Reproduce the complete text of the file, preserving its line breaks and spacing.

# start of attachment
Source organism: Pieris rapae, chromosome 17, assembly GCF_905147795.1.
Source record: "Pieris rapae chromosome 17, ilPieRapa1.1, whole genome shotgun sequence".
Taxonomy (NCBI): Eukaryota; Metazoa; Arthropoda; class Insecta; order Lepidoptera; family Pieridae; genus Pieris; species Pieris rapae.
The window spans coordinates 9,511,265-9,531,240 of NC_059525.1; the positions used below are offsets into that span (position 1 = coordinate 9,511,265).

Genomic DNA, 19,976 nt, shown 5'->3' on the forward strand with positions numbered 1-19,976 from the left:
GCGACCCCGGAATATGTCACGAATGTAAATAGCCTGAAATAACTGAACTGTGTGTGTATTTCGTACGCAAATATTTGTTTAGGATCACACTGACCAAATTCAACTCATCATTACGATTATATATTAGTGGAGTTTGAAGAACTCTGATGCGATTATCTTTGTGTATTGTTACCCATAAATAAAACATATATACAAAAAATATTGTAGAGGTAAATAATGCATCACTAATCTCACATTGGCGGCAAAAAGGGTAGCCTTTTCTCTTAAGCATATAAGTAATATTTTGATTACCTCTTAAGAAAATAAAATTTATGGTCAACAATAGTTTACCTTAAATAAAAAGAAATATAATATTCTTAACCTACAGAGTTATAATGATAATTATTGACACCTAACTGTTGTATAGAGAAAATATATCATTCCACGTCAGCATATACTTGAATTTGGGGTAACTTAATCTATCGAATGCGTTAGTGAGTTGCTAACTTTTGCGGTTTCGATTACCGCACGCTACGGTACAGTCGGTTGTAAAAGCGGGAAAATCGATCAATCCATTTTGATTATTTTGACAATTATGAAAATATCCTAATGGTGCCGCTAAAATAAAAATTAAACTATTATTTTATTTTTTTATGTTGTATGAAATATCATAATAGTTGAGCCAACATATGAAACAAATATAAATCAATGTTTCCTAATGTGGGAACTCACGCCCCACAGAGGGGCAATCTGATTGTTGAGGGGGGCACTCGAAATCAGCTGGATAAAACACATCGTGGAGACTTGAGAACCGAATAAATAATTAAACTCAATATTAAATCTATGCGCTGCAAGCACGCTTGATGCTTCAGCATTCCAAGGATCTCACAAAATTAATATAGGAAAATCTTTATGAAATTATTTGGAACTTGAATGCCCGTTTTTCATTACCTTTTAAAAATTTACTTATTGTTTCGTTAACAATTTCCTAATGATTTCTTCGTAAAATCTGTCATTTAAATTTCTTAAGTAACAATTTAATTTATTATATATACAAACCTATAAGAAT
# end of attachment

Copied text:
Source organism: Pieris rapae, chromosome 17, assembly GCF_905147795.1.
Source record: "Pieris rapae chromosome 17, ilPieRapa1.1, whole genome shotgun sequence".
Taxonomy (NCBI): Eukaryota; Metazoa; Arthropoda; class Insecta; order Lepidoptera; family Pieridae; genus Pieris; species Pieris rapae.
The window spans coordinates 9,511,265-9,531,240 of NC_059525.1; the positions used below are offsets into that span (position 1 = coordinate 9,511,265).

Genomic DNA, 19,976 nt, shown 5'->3' on the forward strand with positions numbered 1-19,976 from the left:
GCGACCCCGGAATATGTCACGAATGTAAATAGCCTGAAATAACTGAACTGTGTGTGTATTTCGTACGCAAATATTTGTTTAGGATCACACTGACCAAATTCAACTCATCATTACGATTATATATTAGTGGAGTTTGAAGAACTCTGATGCGATTATCTTTGTGTATTGTTACCCATAAATAAAACATATATACAAAAAATATTGTAGAGGTAAATAATGCATCACTAATCTCACATTGGCGGCAAAAAGGGTAGCCTTTTCTCTTAAGCATATAAGTAATATTTTGATTACCTCTTAAGAAAATAAAATTTATGGTCAACAATAGTTTACCTTAAATAAAAAGAAATATAATATTCTTAACCTACAGAGTTATAATGATAATTATTGACACCTAACTGTTGTATAGAGAAAATATATCATTCCACGTCAGCATATACTTGAATTTGGGGTAACTTAATCTATCGAATGCGTTAGTGAGTTGCTAACTTTTGCGGTTTCGATTACCGCACGCTACGGTACAGTCGGTTGTAAAAGCGGGAAAATCGATCAATCCATTTTGATTATTTTGACAATTATGAAAATATCCTAATGGTGCCGCTAAAATAAAAATTAAACTATTATTTTATTTTTTTATGTTGTATGAAATATCATAATAGTTGAGCCAACATATGAAACAAATATAAATCAATGTTTCCTAATGTGGGAACTCACGCCCCACAGAGGGGCAATCTGATTGTTGAGGGGGGCACTCGAAATCAGCTGGATAAAACACATCGTGGAGACTTGAGAACCGAATAAATAATTAAACTCAATATTAAATCTATGCGCTGCAAGCACGCTTGATGCTTCAGCATTCCAAGGATCTCACAAAATTAATATAGGAAAATCTTTATGAAATTATTTGGAACTTGAATGCCCGTTTTTCATTACCTTTTAAAAATTTACTTATTGTTTCGTTAACAATTTCCTAATGATTTCTTCGTAAAATCTGTCATTTAAATTTCTTAAGTAACAATTTAATTTATTATATATACAAACCTATAAGAAT